BRIEF DESCRIPTION OF THE DRAWINGS/FIGURES

The accompanying drawings, which are incorporated herein and form a part of the specification, illustrate the present invention and, together with the description, further serve to explain the principles of the invention and to enable a person skilled in the pertinent art to make and use the invention. The drawing in which an element first appears is typically indicated by the leftmost digit(s) in the corresponding reference number.

FIGS. 1A and 1B illustrate simplified block diagrams of an exemplary internet access network.

FIGS. 2-4 show process flowcharts providing example steps for estimating available bandwidth on an internet access network in accordance with one or more embodiments of the present invention.

FIGS. 5 and 6 show optional additional steps for estimating available bandwidth on an internet access network in accordance with one or more further embodiments of the present invention.

DETAILED DESCRIPTION OF THE INVENTION

Overview

In a first exemplary embodiment of the present invention, a method of estimating available bandwidth on an internet access network includes: transmitting an Internet Control Message Protocol (ICMP) echo request packet to a device residing on the internet access network at a first bit rate; receiving an ICMP echo reply packet responsive to the transmitting step; determining a second bit rate of the ICMP echo reply packet; and estimating an available bandwidth based on the second bit rate.

In another embodiment, the transmitting step includes transmitting an ICMP echo request packet on an upstream channel of the internet access network. In yet another embodiment, the transmitting step includes transmitting an ICMP echo request packet to a router residing on the internet access network. In a further embodiment, the transmitting step includes identifying a nearest available router, and transmitting the ICMP echo request packet to the nearest available router.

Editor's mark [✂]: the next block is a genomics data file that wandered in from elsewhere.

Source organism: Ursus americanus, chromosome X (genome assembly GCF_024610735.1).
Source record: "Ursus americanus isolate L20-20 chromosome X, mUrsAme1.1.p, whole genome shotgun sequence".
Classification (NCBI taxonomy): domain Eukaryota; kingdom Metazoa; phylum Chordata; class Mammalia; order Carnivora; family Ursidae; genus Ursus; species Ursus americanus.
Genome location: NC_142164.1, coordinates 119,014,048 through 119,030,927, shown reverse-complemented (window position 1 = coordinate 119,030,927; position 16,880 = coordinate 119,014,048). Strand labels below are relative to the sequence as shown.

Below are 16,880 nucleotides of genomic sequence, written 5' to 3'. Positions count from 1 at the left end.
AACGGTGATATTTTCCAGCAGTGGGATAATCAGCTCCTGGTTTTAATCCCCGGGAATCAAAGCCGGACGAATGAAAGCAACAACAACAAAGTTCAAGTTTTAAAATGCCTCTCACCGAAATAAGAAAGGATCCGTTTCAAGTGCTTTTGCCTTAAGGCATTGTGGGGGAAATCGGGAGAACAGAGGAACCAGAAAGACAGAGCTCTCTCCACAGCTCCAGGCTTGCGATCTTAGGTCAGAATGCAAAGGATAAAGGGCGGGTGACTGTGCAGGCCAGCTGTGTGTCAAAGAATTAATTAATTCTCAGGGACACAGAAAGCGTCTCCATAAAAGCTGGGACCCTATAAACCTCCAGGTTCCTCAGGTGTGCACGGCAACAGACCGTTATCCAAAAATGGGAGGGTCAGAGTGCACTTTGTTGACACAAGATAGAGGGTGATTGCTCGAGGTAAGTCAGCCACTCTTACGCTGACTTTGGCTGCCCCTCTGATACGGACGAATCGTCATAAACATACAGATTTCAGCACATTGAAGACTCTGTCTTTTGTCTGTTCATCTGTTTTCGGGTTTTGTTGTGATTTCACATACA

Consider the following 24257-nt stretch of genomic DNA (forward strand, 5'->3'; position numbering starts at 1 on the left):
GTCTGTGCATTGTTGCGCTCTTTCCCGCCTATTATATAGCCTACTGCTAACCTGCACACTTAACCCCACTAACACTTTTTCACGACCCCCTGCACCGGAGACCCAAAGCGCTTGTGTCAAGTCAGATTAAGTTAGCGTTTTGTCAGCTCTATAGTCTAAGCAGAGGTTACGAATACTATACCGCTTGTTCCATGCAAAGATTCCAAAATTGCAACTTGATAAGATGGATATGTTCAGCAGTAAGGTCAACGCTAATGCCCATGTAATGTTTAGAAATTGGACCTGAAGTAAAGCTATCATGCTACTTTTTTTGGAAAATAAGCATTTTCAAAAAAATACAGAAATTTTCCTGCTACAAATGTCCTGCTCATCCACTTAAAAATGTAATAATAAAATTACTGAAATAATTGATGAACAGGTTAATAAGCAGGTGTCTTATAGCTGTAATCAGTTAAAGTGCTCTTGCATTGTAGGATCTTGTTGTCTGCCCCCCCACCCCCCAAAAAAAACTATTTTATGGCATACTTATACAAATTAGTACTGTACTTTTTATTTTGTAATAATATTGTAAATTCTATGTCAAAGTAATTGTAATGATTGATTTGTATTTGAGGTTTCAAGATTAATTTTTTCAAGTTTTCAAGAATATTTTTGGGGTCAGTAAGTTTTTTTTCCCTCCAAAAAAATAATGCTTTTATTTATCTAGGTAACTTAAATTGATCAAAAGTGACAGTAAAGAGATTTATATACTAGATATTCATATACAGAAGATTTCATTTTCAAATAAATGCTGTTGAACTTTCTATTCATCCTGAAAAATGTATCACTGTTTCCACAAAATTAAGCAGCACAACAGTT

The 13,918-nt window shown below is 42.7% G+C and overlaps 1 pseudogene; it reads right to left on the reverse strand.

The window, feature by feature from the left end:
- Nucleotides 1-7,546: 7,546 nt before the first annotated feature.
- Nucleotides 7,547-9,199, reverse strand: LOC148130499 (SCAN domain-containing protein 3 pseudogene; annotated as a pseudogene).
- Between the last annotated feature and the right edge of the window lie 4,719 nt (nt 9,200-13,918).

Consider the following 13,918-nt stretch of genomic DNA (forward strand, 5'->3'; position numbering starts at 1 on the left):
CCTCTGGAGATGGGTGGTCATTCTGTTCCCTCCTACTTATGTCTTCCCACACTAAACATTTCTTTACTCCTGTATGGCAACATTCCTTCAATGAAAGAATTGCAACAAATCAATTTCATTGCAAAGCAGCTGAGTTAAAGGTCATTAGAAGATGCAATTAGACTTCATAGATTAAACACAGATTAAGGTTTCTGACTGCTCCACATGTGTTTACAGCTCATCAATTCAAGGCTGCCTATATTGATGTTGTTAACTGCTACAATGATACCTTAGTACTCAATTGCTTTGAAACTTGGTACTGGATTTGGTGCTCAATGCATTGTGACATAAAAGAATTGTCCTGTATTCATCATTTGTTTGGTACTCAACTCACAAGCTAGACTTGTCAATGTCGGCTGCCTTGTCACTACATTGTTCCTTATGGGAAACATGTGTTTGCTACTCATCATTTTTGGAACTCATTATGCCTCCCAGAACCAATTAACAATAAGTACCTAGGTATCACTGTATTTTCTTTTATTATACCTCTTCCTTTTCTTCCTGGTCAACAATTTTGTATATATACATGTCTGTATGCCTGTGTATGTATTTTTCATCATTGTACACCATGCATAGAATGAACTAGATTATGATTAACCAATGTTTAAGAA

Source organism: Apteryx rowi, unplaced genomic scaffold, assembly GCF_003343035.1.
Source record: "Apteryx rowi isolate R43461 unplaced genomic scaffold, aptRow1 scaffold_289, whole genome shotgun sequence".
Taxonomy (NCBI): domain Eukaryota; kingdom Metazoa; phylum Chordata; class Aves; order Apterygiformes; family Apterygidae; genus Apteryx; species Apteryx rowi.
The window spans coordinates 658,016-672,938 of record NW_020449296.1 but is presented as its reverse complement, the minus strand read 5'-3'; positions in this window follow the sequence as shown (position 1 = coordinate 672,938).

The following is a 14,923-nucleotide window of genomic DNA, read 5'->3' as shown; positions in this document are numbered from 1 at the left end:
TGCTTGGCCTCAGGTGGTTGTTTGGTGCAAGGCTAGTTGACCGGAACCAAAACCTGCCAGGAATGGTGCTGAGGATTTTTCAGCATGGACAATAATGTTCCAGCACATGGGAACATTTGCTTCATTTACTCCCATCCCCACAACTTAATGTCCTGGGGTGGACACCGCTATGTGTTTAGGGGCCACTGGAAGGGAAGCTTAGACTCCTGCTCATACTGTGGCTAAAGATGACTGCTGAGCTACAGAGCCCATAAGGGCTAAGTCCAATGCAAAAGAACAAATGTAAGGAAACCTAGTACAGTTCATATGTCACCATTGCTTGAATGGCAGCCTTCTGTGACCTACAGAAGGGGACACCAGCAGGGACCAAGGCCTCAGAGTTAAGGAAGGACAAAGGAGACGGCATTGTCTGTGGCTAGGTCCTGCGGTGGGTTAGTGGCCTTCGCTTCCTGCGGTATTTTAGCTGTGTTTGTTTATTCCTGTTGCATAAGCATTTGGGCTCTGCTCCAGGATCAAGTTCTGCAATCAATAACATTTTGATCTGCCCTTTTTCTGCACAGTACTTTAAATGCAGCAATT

In a still further embodiment, the method also includes transmitting packets to the device residing on the internet access network at approximately the second bit rate.

In a second exemplary embodiment of the present invention, a method of estimating available bandwidth on an internet access network includes: transmitting a series of ICMP echo request packets to a device residing on the internet access network at a first bit rate; receiving a series of ICMP echo reply packets responsive to the transmitting step; determining a second bit rate based on bit rates associated with the ICMP echo reply packets; and estimating an available bandwidth based on the second bit rate.